As if being confined to a bed or wheelchair isn’t bad enough, bedsores are a constant threat to the health and comfort of the bedridden person. They are created by consistent pressure on one part of the body, usually a bony bit like the heel or back.

The pressure reduces the circulation of blood carrying oxygen and nutrients to that area. The first sign of an imminent bedsore occurs when the skin over the area receiving pressure becomes red and puffy, which shows that water is collecting there. An untended bedsore will ulcerate. If the ulcer progresses, it can tend to be rather nasty and notoriously difficult to heal.

Also known as Trophic Ulcers, Pressure Sores and Stasis Ulcers.

Why Me?

People who are paralysed, or injured and forced to stay still for a long time are most likely to develop bedsores.

What To Do


  • Avoid sugar. High blood sugar will increases the chance of the bedsore becoming infected.
  • Drink plenty of water, one to two litres daily, to flush your kidneys and help your skin.
  • Eat plenty of fruit, vegetables and whole grains, especially raw food. Consuming as much ‘live’ food as possible encourages healing.
  • Foods that increase the circulation include ginger, garlic and chilli.
  • A light diet is best, but it must include adequate protein for healing purposes: for example clear chicken and meat broths, miso soup, legumes, and seeds.

Herbs and Supplements

  • Circulation is vital for the prevention and treatment of bedsores. Take 500 iu of vitamin E daily.
  • Herbs that improve circulation include: gingko biloba, rosemary and ginger.
  • Coenzyme Q10 increases the oxygenation to all cells; take 30 mg daily.
  • If the bedsore has ulcerated, aloe vera gel will help heal and dry the wound.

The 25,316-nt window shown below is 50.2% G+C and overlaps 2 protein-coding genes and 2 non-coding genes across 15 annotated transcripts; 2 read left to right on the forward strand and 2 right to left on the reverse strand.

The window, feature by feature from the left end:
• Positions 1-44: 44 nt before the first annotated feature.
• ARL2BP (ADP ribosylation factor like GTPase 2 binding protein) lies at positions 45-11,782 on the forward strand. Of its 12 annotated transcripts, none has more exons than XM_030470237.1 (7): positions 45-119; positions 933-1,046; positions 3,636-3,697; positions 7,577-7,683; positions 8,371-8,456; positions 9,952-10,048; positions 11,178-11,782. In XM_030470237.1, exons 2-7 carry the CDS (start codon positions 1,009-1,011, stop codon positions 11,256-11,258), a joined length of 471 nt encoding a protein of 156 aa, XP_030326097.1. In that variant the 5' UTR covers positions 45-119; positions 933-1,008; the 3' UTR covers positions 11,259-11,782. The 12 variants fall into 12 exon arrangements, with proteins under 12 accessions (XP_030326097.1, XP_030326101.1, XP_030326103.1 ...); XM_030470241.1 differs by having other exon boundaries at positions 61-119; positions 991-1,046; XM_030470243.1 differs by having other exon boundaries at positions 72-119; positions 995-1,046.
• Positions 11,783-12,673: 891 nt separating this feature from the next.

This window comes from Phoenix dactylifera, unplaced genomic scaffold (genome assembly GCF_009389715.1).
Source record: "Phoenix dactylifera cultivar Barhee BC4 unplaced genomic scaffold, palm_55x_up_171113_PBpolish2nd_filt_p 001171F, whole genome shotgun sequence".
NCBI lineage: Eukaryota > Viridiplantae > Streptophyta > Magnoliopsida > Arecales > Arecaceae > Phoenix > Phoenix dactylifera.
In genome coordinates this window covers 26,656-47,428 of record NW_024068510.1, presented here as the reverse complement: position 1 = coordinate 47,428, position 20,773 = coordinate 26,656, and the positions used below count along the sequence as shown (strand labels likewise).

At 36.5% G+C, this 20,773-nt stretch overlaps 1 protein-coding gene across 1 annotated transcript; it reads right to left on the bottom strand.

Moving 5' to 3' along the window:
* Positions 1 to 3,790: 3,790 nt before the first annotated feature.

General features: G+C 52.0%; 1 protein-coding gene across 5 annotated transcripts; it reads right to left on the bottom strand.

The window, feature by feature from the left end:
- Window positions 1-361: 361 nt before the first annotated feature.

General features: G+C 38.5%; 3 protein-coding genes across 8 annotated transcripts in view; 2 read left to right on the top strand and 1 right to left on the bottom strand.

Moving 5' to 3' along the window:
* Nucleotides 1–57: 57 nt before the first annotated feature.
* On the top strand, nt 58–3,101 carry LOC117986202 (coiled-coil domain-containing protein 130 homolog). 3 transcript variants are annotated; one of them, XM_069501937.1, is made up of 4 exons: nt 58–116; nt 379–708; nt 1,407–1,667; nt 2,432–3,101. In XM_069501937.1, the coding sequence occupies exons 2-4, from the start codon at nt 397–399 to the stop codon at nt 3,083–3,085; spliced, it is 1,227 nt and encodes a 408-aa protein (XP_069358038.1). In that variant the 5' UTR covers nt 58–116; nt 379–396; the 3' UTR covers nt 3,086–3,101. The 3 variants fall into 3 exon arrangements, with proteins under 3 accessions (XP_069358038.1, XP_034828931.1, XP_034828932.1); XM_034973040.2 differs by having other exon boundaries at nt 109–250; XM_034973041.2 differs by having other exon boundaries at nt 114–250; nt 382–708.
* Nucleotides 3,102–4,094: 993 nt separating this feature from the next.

• Squeeze the contents of a vitamin E capsule onto a healing bedsore, but only if the ulcer has fully dried.
  • Zinc and vitamins C and A help the healing process. Take a supplement of each, or a combined supplement daily.
  • A lotion containing zinc, or zinc sulphate applied to an open ulcer will facilitate healing.
  • Herbs which may be applied topically to hinder infection and help healing include golden seal, echinacea and myrrh.
  • A compress made with comfrey or cabbage leaves is a traditional and very effective cure.
  • Honey is an old-fashioned but effective cure.
  • Herbs that help heal skin infections include Calendula and Echinacea.

Other Steps

  • A vigorous massage (on unbroken skin) of the arms and legs, back and bottom improves the blood and lymphatic circulation. Massage with talc, vitamin E cream, or any massage oil. Add a few drops of essential oil… for instance lavender is good for healing skin sores and calms the nervous system; rosemary stimulates circulation and relieves muscular stiffness. Wash and dry the skin after an oily massage. Often the only touching you receive is for practical purposes such as changing of dressings, bathing, catheters, etc. Massage provides a deeper level of caring. A massage a couple of times a week will prove to be good medicine.
  • If possible, change your position every 15-20 minutes during the day. However, if you are unable to move under your own steam there are mechanised air mattresses which shift air from one side to the other, alleviating the pressure.
  • Remove anything that may apply pressure, such as rumpled sheets or crumbs.
  • A sheepskin mattress protector is invaluable.
  • Keep dry. Damp skin promotes bedsores. Dry thoroughly and talc after bathing. Keep scrupulously clean and dry, particularly after any accident in bed involving loss of control of the bowel or bladder.
  • Early morning or late afternoon sunshine is magic for healing bedsores. Try 30 minutes under a UV lamp if you can’t get out into the sunshine.
  • Don’t smoke! Cigarettes are notorious for inhibiting circulation.
  • Take 30 minutes of passive (such as physiotherapy) or active exercise twice daily. Keep your joints and muscles mobile, and improve circulation. The type of exercise depends of course what injury or disability you have. One of the best exercises is swimming or moving in warm water.

At a glance

Good food
Ginger, garlic, chillies. Raw food. Protein.
Food to avoid
Remedies to begin
Coenzyme Q10, vitamins E, C, A and B complex, zinc, aloe on ulcer, vitamin E cream when dry.
Sunshine, massage, exercise, don’t smoke.
The confined person in particular needs to be touched, stroked and cuddled.